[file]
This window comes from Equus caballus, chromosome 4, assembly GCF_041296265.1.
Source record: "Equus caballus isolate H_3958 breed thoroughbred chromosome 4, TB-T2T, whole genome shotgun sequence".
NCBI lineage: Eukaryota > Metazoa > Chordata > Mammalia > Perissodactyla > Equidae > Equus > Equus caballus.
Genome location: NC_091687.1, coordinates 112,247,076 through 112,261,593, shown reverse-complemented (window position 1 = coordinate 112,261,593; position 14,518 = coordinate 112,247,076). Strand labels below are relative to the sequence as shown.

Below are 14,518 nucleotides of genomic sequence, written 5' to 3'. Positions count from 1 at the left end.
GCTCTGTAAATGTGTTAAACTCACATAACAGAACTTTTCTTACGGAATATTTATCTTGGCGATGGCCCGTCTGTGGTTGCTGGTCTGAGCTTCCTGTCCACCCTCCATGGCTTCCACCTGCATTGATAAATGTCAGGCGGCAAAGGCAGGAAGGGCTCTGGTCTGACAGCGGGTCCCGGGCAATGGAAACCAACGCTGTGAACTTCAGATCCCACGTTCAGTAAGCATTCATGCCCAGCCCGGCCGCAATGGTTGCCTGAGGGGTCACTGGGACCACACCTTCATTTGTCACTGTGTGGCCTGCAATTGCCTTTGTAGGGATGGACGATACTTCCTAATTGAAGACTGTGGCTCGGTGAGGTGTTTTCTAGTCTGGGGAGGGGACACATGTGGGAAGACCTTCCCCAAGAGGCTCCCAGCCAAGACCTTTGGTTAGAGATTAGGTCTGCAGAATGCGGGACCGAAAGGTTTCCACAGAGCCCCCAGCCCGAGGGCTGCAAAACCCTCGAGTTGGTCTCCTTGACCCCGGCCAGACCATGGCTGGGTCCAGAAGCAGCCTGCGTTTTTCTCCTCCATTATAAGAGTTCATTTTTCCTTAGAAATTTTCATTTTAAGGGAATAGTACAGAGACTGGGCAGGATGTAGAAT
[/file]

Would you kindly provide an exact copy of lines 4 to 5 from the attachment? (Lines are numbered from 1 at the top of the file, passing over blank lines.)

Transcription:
Genome location: NC_091687.1, coordinates 112,247,076 through 112,261,593, shown reverse-complemented (window position 1 = coordinate 112,261,593; position 14,518 = coordinate 112,247,076). Strand labels below are relative to the sequence as shown.

Below are 14,518 nucleotides of genomic sequence, written 5' to 3'. Positions count from 1 at the left end.